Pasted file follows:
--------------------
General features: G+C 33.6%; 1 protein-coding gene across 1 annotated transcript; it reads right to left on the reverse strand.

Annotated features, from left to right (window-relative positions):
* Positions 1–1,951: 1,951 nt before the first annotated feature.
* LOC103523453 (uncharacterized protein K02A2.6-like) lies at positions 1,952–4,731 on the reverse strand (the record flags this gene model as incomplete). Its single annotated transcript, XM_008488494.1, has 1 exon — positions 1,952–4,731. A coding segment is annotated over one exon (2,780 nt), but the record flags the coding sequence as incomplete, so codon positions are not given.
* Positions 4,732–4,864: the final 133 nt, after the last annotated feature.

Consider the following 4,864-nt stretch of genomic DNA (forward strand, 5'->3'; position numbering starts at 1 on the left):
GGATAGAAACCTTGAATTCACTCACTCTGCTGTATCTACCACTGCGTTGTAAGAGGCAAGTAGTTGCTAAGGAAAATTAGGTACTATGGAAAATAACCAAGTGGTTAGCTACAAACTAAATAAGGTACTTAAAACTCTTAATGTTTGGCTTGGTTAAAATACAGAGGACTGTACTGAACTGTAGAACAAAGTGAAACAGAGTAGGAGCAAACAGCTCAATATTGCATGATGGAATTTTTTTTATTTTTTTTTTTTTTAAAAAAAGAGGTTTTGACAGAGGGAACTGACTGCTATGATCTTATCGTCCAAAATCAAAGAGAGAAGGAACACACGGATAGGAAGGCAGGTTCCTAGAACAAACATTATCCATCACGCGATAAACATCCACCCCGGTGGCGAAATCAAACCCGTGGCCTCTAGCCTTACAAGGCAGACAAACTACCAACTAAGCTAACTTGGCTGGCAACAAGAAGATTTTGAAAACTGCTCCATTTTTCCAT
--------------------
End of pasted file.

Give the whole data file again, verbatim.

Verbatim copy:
General features: G+C 33.6%; 1 protein-coding gene across 1 annotated transcript; it reads right to left on the reverse strand.

Annotated features, from left to right (window-relative positions):
* Positions 1–1,951: 1,951 nt before the first annotated feature.
* LOC103523453 (uncharacterized protein K02A2.6-like) lies at positions 1,952–4,731 on the reverse strand (the record flags this gene model as incomplete). Its single annotated transcript, XM_008488494.1, has 1 exon — positions 1,952–4,731. A coding segment is annotated over one exon (2,780 nt), but the record flags the coding sequence as incomplete, so codon positions are not given.
* Positions 4,732–4,864: the final 133 nt, after the last annotated feature.

Consider the following 4,864-nt stretch of genomic DNA (forward strand, 5'->3'; position numbering starts at 1 on the left):
GGATAGAAACCTTGAATTCACTCACTCTGCTGTATCTACCACTGCGTTGTAAGAGGCAAGTAGTTGCTAAGGAAAATTAGGTACTATGGAAAATAACCAAGTGGTTAGCTACAAACTAAATAAGGTACTTAAAACTCTTAATGTTTGGCTTGGTTAAAATACAGAGGACTGTACTGAACTGTAGAACAAAGTGAAACAGAGTAGGAGCAAACAGCTCAATATTGCATGATGGAATTTTTTTTATTTTTTTTTTTTTTAAAAAAAGAGGTTTTGACAGAGGGAACTGACTGCTATGATCTTATCGTCCAAAATCAAAGAGAGAAGGAACACACGGATAGGAAGGCAGGTTCCTAGAACAAACATTATCCATCACGCGATAAACATCCACCCCGGTGGCGAAATCAAACCCGTGGCCTCTAGCCTTACAAGGCAGACAAACTACCAACTAAGCTAACTTGGCTGGCAACAAGAAGATTTTGAAAACTGCTCCATTTTTCCAT